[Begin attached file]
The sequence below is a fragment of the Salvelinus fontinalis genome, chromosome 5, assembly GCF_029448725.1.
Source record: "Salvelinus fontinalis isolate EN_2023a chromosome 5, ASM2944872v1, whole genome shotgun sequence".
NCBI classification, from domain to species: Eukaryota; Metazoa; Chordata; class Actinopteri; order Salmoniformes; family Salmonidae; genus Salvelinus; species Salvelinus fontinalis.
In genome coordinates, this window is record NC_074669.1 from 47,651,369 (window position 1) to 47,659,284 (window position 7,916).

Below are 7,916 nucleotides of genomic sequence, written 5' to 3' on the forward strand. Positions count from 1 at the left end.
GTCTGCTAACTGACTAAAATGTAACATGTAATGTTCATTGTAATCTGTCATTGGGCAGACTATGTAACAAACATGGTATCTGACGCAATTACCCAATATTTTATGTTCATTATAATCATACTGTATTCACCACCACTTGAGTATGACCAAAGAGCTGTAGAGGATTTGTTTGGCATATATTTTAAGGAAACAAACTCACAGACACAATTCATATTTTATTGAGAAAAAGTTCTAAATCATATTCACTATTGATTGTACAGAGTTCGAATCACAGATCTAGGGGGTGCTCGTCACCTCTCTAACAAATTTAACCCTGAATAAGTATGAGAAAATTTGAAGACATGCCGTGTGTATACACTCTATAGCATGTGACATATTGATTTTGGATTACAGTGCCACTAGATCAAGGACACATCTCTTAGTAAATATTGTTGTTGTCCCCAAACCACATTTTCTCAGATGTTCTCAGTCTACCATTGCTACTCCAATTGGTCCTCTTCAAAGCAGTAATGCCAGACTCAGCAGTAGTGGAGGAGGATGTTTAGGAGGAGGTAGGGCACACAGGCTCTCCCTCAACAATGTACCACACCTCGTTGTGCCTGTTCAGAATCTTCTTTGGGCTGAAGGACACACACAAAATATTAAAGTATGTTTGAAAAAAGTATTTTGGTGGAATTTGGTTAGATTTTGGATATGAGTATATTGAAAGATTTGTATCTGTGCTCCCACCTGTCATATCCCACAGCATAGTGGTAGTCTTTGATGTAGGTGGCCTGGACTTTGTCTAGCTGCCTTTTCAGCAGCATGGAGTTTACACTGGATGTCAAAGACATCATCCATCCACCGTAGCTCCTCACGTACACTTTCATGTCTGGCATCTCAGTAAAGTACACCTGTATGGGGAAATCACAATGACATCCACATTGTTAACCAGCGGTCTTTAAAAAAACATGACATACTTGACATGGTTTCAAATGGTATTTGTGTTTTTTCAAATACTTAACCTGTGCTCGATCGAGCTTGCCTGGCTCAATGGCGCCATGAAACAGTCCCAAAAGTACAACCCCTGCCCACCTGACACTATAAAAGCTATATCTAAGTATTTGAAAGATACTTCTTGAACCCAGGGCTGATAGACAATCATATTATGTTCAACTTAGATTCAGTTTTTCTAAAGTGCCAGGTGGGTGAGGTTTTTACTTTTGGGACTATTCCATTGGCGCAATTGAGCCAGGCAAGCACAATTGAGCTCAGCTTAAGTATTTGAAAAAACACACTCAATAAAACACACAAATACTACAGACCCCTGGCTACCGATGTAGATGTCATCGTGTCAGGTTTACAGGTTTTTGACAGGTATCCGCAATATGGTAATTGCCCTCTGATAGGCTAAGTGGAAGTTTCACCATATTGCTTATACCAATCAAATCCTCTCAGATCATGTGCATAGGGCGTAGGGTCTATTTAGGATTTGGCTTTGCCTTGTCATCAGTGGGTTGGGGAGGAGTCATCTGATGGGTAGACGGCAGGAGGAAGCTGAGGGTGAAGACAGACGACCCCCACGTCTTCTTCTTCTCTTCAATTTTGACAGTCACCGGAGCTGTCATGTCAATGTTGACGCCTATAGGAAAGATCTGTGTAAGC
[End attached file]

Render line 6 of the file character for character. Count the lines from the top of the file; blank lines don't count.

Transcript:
GTCTGCTAACTGACTAAAATGTAACATGTAATGTTCATTGTAATCTGTCATTGGGCAGACTATGTAACAAACATGGTATCTGACGCAATTACCCAATATTTTATGTTCATTATAATCATACTGTATTCACCACCACTTGAGTATGACCAAAGAGCTGTAGAGGATTTGTTTGGCATATATTTTAAGGAAACAAACTCACAGACACAATTCATATTTTATTGAGAAAAAGTTCTAAATCATATTCACTATTGATTGTACAGAGTTCGAATCACAGATCTAGGGGGTGCTCGTCACCTCTCTAACAAATTTAACCCTGAATAAGTATGAGAAAATTTGAAGACATGCCGTGTGTATACACTCTATAGCATGTGACATATTGATTTTGGATTACAGTGCCACTAGATCAAGGACACATCTCTTAGTAAATATTGTTGTTGTCCCCAAACCACATTTTCTCAGATGTTCTCAGTCTACCATTGCTACTCCAATTGGTCCTCTTCAAAGCAGTAATGCCAGACTCAGCAGTAGTGGAGGAGGATGTTTAGGAGGAGGTAGGGCACACAGGCTCTCCCTCAACAATGTACCACACCTCGTTGTGCCTGTTCAGAATCTTCTTTGGGCTGAAGGACACACACAAAATATTAAAGTATGTTTGAAAAAAGTATTTTGGTGGAATTTGGTTAGATTTTGGATATGAGTATATTGAAAGATTTGTATCTGTGCTCCCACCTGTCATATCCCACAGCATAGTGGTAGTCTTTGATGTAGGTGGCCTGGACTTTGTCTAGCTGCCTTTTCAGCAGCATGGAGTTTACACTGGATGTCAAAGACATCATCCATCCACCGTAGCTCCTCACGTACACTTTCATGTCTGGCATCTCAGTAAAGTACACCTGTATGGGGAAATCACAATGACATCCACATTGTTAACCAGCGGTCTTTAAAAAAACATGACATACTTGACATGGTTTCAAATGGTATTTGTGTTTTTTCAAATACTTAACCTGTGCTCGATCGAGCTTGCCTGGCTCAATGGCGCCATGAAACAGTCCCAAAAGTACAACCCCTGCCCACCTGACACTATAAAAGCTATATCTAAGTATTTGAAAGATACTTCTTGAACCCAGGGCTGATAGACAATCATATTATGTTCAACTTAGATTCAGTTTTTCTAAAGTGCCAGGTGGGTGAGGTTTTTACTTTTGGGACTATTCCATTGGCGCAATTGAGCCAGGCAAGCACAATTGAGCTCAGCTTAAGTATTTGAAAAAACACACTCAATAAAACACACAAATACTACAGACCCCTGGCTACCGATGTAGATGTCATCGTGTCAGGTTTACAGGTTTTTGACAGGTATCCGCAATATGGTAATTGCCCTCTGATAGGCTAAGTGGAAGTTTCACCATATTGCTTATACCAATCAAATCCTCTCAGATCATGTGCATAGGGCGTAGGGTCTATTTAGGATTTGGCTTTGCCTTGTCATCAGTGGGTTGGGGAGGAGTCATCTGATGGGTAGACGGCAGGAGGAAGCTGAGGGTGAAGACAGACGACCCCCACGTCTTCTTCTTCTCTTCAATTTTGACAGTCACCGGAGCTGTCATGTCAATGTTGACGCCTATAGGAAAGATCTGTGTAAGC